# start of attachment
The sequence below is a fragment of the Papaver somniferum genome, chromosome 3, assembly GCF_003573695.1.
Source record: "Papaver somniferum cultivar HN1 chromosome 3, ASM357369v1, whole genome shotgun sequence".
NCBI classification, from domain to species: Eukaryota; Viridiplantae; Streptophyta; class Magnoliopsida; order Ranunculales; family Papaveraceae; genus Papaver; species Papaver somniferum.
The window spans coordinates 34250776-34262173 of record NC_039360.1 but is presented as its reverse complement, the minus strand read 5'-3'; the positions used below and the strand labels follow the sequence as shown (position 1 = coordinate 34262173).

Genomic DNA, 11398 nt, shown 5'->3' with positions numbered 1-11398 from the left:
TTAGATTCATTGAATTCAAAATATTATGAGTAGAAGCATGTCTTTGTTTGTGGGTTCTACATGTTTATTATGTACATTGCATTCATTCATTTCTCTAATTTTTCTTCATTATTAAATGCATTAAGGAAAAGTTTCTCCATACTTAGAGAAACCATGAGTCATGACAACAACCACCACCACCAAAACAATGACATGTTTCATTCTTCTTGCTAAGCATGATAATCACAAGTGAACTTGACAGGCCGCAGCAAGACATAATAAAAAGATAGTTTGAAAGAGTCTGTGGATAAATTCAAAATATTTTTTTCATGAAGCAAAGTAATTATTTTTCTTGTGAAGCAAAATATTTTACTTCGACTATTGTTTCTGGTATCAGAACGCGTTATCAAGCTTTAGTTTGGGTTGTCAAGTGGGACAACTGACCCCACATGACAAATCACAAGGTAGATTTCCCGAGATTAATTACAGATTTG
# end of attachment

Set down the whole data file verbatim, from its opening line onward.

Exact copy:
The sequence below is a fragment of the Papaver somniferum genome, chromosome 3, assembly GCF_003573695.1.
Source record: "Papaver somniferum cultivar HN1 chromosome 3, ASM357369v1, whole genome shotgun sequence".
NCBI classification, from domain to species: Eukaryota; Viridiplantae; Streptophyta; class Magnoliopsida; order Ranunculales; family Papaveraceae; genus Papaver; species Papaver somniferum.
The window spans coordinates 34250776-34262173 of record NC_039360.1 but is presented as its reverse complement, the minus strand read 5'-3'; the positions used below and the strand labels follow the sequence as shown (position 1 = coordinate 34262173).

Genomic DNA, 11398 nt, shown 5'->3' with positions numbered 1-11398 from the left:
TTAGATTCATTGAATTCAAAATATTATGAGTAGAAGCATGTCTTTGTTTGTGGGTTCTACATGTTTATTATGTACATTGCATTCATTCATTTCTCTAATTTTTCTTCATTATTAAATGCATTAAGGAAAAGTTTCTCCATACTTAGAGAAACCATGAGTCATGACAACAACCACCACCACCAAAACAATGACATGTTTCATTCTTCTTGCTAAGCATGATAATCACAAGTGAACTTGACAGGCCGCAGCAAGACATAATAAAAAGATAGTTTGAAAGAGTCTGTGGATAAATTCAAAATATTTTTTTCATGAAGCAAAGTAATTATTTTTCTTGTGAAGCAAAATATTTTACTTCGACTATTGTTTCTGGTATCAGAACGCGTTATCAAGCTTTAGTTTGGGTTGTCAAGTGGGACAACTGACCCCACATGACAAATCACAAGGTAGATTTCCCGAGATTAATTACAGATTTG